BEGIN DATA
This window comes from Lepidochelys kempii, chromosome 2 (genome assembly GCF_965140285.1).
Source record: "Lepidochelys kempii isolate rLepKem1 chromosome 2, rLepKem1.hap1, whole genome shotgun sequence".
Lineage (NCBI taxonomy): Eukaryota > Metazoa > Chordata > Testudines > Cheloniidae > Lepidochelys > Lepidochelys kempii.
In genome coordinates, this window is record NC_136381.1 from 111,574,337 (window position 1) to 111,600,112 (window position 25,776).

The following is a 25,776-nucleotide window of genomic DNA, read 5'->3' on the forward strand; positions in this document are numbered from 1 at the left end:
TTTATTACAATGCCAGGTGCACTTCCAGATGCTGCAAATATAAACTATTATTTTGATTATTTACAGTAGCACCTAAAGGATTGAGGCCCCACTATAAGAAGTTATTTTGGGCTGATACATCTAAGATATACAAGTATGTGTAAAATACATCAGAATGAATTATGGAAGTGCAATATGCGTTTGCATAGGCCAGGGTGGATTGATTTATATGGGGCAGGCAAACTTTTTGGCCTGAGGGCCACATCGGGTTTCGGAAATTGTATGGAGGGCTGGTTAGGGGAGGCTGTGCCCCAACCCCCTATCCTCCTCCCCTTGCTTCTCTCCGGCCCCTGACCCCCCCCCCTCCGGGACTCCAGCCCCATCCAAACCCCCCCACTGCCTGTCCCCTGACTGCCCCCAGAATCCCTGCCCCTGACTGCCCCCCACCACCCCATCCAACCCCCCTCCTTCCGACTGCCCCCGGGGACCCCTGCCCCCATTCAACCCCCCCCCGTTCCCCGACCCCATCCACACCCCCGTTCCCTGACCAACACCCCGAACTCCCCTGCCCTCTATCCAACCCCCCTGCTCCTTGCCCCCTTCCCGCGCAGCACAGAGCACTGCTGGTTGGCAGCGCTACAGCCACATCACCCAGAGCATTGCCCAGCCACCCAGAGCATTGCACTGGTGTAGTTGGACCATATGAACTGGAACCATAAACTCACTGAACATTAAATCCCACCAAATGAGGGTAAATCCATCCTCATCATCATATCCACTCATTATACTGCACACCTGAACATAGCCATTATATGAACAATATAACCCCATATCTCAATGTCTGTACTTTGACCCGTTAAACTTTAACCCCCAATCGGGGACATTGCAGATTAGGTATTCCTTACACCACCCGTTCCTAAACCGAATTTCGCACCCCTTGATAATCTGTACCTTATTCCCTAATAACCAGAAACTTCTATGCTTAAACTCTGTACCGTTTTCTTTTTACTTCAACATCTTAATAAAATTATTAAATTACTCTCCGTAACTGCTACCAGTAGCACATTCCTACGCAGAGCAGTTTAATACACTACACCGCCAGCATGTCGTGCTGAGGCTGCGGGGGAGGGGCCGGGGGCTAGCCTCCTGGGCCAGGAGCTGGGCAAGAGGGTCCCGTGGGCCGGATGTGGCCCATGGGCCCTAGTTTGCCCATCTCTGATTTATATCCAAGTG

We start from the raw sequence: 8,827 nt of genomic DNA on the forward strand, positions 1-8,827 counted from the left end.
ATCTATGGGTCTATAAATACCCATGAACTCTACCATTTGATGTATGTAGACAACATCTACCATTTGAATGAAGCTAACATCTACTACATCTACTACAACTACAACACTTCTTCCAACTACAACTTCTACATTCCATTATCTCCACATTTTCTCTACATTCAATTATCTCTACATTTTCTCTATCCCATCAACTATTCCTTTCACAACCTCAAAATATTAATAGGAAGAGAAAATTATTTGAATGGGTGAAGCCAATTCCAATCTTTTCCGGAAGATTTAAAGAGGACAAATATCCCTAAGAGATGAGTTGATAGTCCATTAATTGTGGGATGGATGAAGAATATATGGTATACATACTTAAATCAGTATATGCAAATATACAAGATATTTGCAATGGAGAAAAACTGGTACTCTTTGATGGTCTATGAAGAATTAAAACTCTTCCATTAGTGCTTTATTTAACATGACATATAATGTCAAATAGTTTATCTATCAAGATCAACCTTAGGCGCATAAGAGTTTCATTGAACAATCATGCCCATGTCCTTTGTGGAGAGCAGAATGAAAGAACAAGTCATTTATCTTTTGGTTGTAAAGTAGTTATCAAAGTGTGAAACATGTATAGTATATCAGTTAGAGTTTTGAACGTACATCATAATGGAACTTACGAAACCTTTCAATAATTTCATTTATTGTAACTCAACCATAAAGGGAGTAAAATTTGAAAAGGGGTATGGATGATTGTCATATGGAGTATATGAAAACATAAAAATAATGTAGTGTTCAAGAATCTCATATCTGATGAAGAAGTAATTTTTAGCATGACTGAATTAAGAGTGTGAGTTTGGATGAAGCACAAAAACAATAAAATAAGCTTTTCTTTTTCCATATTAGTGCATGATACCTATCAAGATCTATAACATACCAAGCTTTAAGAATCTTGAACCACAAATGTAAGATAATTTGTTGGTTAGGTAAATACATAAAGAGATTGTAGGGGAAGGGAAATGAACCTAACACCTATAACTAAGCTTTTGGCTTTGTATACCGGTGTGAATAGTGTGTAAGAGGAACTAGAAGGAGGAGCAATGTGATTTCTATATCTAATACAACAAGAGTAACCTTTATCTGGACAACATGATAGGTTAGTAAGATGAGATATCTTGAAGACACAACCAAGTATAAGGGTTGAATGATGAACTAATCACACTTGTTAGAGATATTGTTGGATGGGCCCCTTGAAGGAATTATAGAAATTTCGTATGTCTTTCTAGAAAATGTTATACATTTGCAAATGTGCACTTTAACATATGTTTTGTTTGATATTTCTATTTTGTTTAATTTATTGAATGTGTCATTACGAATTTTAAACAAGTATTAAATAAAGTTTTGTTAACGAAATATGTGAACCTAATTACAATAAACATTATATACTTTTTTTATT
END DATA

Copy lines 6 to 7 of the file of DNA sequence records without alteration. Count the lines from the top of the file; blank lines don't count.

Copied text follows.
TTTATTACAATGCCAGGTGCACTTCCAGATGCTGCAAATATAAACTATTATTTTGATTATTTACAGTAGCACCTAAAGGATTGAGGCCCCACTATAAGAAGTTATTTTGGGCTGATACATCTAAGATATACAAGTATGTGTAAAATACATCAGAATGAATTATGGAAGTGCAATATGCGTTTGCATAGGCCAGGGTGGATTGATTTATATGGGGCAGGCAAACTTTTTGGCCTGAGGGCCACATCGGGTTTCGGAAATTGTATGGAGGGCTGGTTAGGGGAGGCTGTGCCCCAACCCCCTATCCTCCTCCCCTTGCTTCTCTCCGGCCCCTGACCCCCCCCCCTCCGGGACTCCAGCCCCATCCAAACCCCCCCACTGCCTGTCCCCTGACTGCCCCCAGAATCCCTGCCCCTGACTGCCCCCCACCACCCCATCCAACCCCCCTCCTTCCGACTGCCCCCGGGGACCCCTGCCCCCATTCAACCCCCCCCCGTTCCCCGACCCCATCCACACCCCCGTTCCCTGACCAACACCCCGAACTCCCCTGCCCTCTATCCAACCCCCCTGCTCCTTGCCCCCTTCCCGCGCAGCACAGAGCACTGCTGGTTGGCAGCGCTACAGCCACATCACCCAGAGCATTGCCCAGCCACCCAGAGCATTGCACTGGTGTAGTTGGACCATATGAACTGGAACCATAAACTCACTGAACATTAAATCCCACCAAATGAGGGTAAATCCATCCTCATCATCATATCCACTCATTATACTGCACACCTGAACATAGCCATTATATGAACAATATAACCCCATATCTCAATGTCTGTACTTTGACCCGTTAAACTTTAACCCCCAATCGGGGACATTGCAGATTAGGTATTCCTTACACCACCCGTTCCTAAACCGAATTTCGCACCCCTTGATAATCTGTACCTTATTCCCTAATAACCAGAAACTTCTATGCTTAAACTCTGTACCGTTTTCTTTTTACTTCAACATCTTAATAAAATTATTAAATTACTCTCCGTAACTGCTACCAGTAGCACATTCCTACGCAGAGCAGTTTAATACACTACACCGCCAGCATGTCGTGCTGAGGCTGCGGGGGAGGGGCCGGGGGCTAGCCTCCTGGGCCAGGAGCTGGGCAAGAGGGTCCCGTGGGCCGGATGTGGCCCATGGGCCCTAGTTTGCCCATCTCTGATTTATATCCAAGTG

We start from the raw sequence: 8,827 nt of genomic DNA on the forward strand, positions 1-8,827 counted from the left end.